The Imperial College Symphony Orchestra is known for performing concerts of an extremely high standard, and this was certainly not going to disappoint the expectant audience. Skilfully directed by Richard Dickens, the challenging programme included works from Berlioz, Sibelius, Larsson and Tchaikovsky.
The Roman Carnival Overture is amongst the most popular works of Hector Berlioz, written with music rescued from his failed opera, Benvenuto Cellini. After a dramatic introduction, the piece opens out into a moving love theme, sympathetically performed by Charles Craddock on the cor anglais. The subsequent Allegro showed the sheer brilliance of the string section in this orchestra, who met the brass to bring the overture to a close.
Jean Sibelius' 'Finlandia' is another popular tune, instantly recognisable to the audience by the colossal opening brass and percussion crescendo. Written in a Finland oppressed by Tsarist Russia, the piece has become as big a symbol of pride and patriotism to the Finnish as Elgar's Pomp &
Circumstance is to the British. The whole orchestra soon join in to race towards the majestic and exquisitely executed woodwind chorale. Although the brass section seemed to lose coordination in the rhythmic middle sections, they later returned in triumph to end the piece in style.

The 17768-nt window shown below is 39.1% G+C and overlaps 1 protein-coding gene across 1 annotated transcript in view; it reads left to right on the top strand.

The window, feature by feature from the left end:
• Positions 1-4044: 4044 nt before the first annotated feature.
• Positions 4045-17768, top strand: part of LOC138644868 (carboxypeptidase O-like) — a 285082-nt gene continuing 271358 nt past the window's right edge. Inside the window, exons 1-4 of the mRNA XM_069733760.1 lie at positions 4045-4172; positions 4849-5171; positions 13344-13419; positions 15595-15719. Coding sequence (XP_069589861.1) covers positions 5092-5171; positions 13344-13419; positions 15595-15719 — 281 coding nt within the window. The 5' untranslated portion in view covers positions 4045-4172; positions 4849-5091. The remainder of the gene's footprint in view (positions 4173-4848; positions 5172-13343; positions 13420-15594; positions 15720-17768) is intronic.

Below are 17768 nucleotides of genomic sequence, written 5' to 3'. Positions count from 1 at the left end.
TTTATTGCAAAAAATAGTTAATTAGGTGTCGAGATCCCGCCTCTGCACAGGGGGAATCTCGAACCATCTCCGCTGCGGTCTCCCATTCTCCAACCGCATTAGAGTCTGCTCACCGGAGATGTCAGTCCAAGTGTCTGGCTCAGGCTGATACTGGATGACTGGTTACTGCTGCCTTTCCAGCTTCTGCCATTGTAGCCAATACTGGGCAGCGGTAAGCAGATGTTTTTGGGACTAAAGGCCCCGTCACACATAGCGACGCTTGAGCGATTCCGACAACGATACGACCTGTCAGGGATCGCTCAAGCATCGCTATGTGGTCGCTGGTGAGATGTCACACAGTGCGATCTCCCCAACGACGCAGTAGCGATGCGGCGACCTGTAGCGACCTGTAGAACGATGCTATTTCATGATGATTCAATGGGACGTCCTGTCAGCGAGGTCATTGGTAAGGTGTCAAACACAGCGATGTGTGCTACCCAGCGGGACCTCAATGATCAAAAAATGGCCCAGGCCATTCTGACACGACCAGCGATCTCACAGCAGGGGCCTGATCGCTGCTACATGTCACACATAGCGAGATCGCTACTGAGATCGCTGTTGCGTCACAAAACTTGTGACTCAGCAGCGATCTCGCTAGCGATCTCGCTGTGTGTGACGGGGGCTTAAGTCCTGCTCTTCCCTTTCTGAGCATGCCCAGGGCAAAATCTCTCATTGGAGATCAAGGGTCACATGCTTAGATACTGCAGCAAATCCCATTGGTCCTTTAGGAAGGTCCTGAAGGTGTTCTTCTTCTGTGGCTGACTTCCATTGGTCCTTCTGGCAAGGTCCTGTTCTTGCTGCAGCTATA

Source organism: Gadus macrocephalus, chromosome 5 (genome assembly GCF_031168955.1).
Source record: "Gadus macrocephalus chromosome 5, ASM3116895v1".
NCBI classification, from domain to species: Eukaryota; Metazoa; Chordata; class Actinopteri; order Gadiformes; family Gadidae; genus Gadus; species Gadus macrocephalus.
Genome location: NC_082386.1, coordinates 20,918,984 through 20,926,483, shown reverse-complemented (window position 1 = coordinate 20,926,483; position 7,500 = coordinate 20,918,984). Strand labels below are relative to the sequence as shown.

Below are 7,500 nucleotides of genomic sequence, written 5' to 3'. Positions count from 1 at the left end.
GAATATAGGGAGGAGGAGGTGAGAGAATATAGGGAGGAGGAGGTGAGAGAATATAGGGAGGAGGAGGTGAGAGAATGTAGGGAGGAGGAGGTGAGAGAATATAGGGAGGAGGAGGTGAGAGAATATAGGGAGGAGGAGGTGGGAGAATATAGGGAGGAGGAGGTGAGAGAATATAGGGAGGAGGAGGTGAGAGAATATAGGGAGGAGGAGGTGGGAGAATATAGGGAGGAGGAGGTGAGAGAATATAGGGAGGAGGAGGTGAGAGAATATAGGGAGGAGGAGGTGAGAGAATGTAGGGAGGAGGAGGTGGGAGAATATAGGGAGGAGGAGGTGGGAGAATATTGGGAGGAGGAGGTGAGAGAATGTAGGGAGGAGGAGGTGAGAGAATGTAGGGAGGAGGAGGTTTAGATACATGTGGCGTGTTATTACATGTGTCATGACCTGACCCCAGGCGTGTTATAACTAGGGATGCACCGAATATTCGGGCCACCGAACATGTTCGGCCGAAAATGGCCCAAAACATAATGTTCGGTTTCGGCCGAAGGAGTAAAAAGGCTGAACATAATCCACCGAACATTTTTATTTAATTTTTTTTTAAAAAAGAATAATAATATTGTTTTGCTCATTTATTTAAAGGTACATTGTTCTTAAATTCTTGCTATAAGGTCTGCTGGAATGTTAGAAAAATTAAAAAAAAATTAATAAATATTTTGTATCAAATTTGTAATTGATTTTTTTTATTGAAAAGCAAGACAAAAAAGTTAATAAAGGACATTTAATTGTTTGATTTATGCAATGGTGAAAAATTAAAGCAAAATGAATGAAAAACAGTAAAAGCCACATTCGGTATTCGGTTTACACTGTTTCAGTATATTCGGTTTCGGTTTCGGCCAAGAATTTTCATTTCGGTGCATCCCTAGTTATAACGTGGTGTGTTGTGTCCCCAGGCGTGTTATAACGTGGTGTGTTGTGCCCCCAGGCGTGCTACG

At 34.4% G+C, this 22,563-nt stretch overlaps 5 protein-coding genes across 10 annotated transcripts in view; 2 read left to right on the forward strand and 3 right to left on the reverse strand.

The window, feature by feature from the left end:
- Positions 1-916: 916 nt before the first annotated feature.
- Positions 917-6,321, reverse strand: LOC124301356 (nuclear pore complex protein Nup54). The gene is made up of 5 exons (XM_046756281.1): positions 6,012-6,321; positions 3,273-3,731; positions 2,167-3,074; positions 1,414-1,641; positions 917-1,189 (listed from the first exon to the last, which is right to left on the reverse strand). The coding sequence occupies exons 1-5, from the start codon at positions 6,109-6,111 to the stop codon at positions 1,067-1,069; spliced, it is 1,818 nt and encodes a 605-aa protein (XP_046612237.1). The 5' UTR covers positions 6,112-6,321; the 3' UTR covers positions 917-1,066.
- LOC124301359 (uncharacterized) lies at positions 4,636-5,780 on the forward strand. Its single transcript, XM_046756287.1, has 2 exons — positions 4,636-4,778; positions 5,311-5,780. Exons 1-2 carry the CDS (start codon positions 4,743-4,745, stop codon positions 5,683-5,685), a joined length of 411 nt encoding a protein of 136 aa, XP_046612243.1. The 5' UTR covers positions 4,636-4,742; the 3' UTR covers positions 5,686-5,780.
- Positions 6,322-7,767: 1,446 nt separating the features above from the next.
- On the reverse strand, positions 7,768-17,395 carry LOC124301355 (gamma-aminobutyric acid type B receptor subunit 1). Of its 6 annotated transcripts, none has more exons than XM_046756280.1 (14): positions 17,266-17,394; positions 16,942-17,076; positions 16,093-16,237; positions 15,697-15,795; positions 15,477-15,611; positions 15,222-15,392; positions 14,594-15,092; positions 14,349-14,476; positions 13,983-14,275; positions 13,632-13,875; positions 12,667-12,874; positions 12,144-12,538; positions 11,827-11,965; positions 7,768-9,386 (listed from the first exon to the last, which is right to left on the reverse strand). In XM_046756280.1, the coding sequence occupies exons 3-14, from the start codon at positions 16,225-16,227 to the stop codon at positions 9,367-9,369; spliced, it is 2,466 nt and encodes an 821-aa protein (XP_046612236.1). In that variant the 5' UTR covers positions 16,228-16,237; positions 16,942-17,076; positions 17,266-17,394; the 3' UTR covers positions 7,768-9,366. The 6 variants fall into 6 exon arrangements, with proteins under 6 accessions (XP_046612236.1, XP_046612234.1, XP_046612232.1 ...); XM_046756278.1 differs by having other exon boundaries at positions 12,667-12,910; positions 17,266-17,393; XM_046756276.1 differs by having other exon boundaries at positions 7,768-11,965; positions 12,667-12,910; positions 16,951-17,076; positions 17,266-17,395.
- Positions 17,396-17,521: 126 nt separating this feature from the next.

The presentation of the Concertino for Trombone by Lars-Erik Larsson saw most of the orchestra leave only a handful of strings to accompany the solo trombonist, Douglas Murdoch. The resulting balance was excellent, and the piece, written in 1957, stood out in stark contrast to the rest of the programme. The talented soloist made light work of the many challenging cadenzas of the first movement, and ably drove the music on through a quieter Aria to the confident theme of the finale.
Tchaikovsky's 6th Symphony brought the concert to an end with some of the most demanding music and finest performances of the evening. The interesting orchestration lets the Violas lead most of the first movement, and this rarely-exposed section of the orchestra accomplished this superbly. The piece progresses through an unusual waltz in 5/4 time, to an excited and technically challenging Allegro Molto Vivace. The finale ends the symphony with beautifully expansive string sections, which ultimately die away into nothingness.
The exceptional string sections were the driving force behind this crowd-pleasing concert. It was unfortunate that the Celli were at times weak in their exposed sections, and the conductor occasionally struggled to control the brass in others, but the overall standard of the orchestra was outstanding. Both violin sections were terrific and notable soloists from the woodwind included Timothy Perutz (Clarinet) and Christopher Cooper (Bassoon).
The orchestra's audiences now have the spring concert to look forward to, which is to include Stravinsky's Rite of Spring. No doubt it will be as brilliant as ever.